Batelier abordant à la Rive, Le Soir (Boatman approaching the shore, Evening) by Jean-Baptiste-Camille Corot (French, 1796 - 1875)
Jean-Baptiste-Camille Corot
French, 1796 - 1875

Batelier abordant à la Rive, Le Soir (Boatman approaching the shore, Evening)

Oil on canvas
10 3/4 x 25 3/4 inches (27.31 x 65.41 centimeters)
Framed: 19 x 34 inches (48.26 x 86.36 centimeters)

Signed lower right: COROT

SOLD

Provenance:
Vente Leroy, 13 May 1882, no. 5
Vente Marmontel, Hotel Drouot, Paris, 28-29 March 1898, no. 82
Purchased from the above by M. Garcin
Hector Brame, Paris
Boussod, Valadon & Cie., Paris, no. 29805, purchased from the above Jan 1910 (titled Le pêcheur, soir)
Arthur Tooth & Sons, London, Sept 1910 (purchased from the above)
Collection of Willis M. Sterrett, Baltimore, MD

Literature:
A. Robaut, L'oeuvre de Corot, catalogue raisonné et illustré, vol. II (Paris, H. Floury, Editeur, 1905): pp. 220-221, no. 622.

Jean-Baptiste-Camille Corot (French, 1796 - 1875)

Jean Baptiste Camille Corot was born in Paris on July 16, 1796. His first teacher was Achille Etna Michallon, a landscapist who studied in Rome. The time Corot spent with Michallon was brief, as Michallon died later that same year. His influence, however, was immense, for it was he who had suggested to Corot that he carefully study out-of doors. Corot afterwards studied with Jean Victor Bertin, who had also been Michallon’s teacher. In 1817, Corot’s father bought a country home in Ville d’Avray, and the countryside became a tremendous source of inspiration for the young artist. With the financial support of his family, Corot traveled to Italy in 1825; his simple, direct interpretations of what he saw caused a stir among his colleagues. Corot left Rome in 1826 and traveled throughout much of Italy, returning to France in 1828. It was then that Corot began to establish his pattern of spending the warm months painting out of doors, and the winter in his studio, preparing his large canvases for the official Salon where he exhibited regularly beginning in 1831. Corot returned to Italy in 1834, and, in 1835, passed his first warm season in Fontainebleau. Official recognition soon followed, and the French government purchased Little Shepherd from him in 1840. After one more trip to Italy in 1843, Corot spent most of his time in France painting the landscape of his native country, especially at the family property at Ville d’Avray. By the late 1840s, Corot knew Rousseau, Millet, Troyon, Diaz and Dupré, and met them often at Fontainebleau. His freshly painted canvases done in plein-air attracted a wide circle of painters, and it can be said that Corot became the father of landscape painting in France.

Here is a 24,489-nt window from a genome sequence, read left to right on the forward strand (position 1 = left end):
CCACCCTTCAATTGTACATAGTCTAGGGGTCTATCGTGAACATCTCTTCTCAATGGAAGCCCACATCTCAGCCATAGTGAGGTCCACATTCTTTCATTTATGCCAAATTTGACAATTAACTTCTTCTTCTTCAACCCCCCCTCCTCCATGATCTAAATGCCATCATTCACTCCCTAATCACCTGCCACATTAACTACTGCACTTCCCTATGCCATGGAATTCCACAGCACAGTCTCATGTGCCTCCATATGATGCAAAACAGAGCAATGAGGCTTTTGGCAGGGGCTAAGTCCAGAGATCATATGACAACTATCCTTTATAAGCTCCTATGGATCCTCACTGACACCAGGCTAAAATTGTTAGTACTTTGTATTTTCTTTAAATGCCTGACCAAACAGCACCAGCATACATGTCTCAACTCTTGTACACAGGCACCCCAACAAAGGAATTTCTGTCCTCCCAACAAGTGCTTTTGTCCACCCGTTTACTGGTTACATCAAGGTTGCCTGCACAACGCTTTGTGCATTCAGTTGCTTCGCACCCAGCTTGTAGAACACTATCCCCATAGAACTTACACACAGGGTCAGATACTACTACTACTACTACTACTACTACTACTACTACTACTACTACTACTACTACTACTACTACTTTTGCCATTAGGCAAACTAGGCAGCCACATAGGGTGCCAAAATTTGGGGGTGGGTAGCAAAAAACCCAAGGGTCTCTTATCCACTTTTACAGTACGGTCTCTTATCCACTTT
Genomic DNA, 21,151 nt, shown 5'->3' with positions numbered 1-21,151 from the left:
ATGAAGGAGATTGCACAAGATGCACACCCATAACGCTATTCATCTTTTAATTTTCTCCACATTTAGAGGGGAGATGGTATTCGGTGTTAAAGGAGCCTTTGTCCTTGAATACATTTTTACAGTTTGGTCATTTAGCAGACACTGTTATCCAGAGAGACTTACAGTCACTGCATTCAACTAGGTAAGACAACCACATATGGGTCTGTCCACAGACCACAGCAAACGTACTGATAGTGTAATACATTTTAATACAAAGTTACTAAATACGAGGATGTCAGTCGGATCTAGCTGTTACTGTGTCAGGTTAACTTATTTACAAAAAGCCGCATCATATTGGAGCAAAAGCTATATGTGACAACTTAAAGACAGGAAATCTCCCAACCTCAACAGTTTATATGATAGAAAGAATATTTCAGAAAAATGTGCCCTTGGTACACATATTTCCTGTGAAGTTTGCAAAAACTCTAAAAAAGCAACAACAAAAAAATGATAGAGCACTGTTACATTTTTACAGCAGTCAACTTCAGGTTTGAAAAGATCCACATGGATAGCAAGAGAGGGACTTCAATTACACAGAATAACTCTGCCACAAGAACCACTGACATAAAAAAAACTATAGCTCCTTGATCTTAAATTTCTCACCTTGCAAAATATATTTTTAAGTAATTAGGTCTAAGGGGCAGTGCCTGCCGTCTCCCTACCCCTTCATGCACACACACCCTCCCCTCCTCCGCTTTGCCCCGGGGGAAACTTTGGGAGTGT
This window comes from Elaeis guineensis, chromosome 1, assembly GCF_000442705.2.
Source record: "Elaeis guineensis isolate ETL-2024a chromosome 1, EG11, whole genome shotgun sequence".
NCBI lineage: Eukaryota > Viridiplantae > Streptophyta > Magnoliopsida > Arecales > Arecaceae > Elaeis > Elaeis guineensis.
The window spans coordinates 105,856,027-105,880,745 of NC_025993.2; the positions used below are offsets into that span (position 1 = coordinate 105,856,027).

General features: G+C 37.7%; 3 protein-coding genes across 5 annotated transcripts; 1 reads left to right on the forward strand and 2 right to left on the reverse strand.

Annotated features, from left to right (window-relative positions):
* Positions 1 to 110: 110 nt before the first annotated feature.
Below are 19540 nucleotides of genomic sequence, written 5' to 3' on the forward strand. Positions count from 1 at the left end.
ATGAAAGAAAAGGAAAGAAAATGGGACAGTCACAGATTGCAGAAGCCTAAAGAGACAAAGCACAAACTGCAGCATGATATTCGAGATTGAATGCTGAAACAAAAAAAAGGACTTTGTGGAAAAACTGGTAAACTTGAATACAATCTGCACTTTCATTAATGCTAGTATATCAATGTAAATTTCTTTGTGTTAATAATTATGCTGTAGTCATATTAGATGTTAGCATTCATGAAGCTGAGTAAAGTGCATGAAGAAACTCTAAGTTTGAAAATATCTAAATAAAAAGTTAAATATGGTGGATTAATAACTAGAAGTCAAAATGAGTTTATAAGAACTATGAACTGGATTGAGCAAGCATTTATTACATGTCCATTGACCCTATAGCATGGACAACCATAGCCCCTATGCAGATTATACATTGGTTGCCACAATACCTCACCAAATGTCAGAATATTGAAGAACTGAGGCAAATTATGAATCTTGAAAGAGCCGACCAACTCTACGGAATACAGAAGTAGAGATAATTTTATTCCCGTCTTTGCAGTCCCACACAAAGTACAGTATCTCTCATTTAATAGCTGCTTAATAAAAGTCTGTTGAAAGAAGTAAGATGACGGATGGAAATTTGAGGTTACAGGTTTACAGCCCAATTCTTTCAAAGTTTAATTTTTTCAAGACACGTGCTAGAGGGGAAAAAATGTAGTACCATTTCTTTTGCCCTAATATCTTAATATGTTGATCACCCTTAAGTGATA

Selected Museum Collections:
Musée du Louvre and Musée d’Orsay, Paris; Metropolitan Museum of Art and Frick Collection, New York; National Gallery, London; National Gallery of Art, Washington DC; Rijksmuseum, Amsterdam; Hermitage Museum, St. Petersburg; Museum of Fine Arts, Boston; Fitzwilliam Museum, Cambridge; National Gallery of Australia, Canberra; Art Institute of Chicago; New Carlsberg Glyptotek, Copenhagen; Dallas Museum of Art; Detroit Institute of Arts; National Gallery of Scotland, Edinburgh; Los Angeles County Museum of Art; Courtauld Institute of Art, the British Museum, and The Wallace Collection, London; Thyssen-Bornemisza Museum, Madrid; Musée des Beaux-Arts, Marseilles; Pushkin Museum of Fine Arts, Moscow; Neue Pinakothek, Munich; Chrysler Museum, Norfolk, VA; Philadelphia Museum of Art; Fine Arts Museums of San Francisco; Chi-Mei Museum, Taiwan; National Museum of Western Art, Tokyo; Musée des Augustins, Toulouse; Österreichische Galerie Belvedere, Vienna

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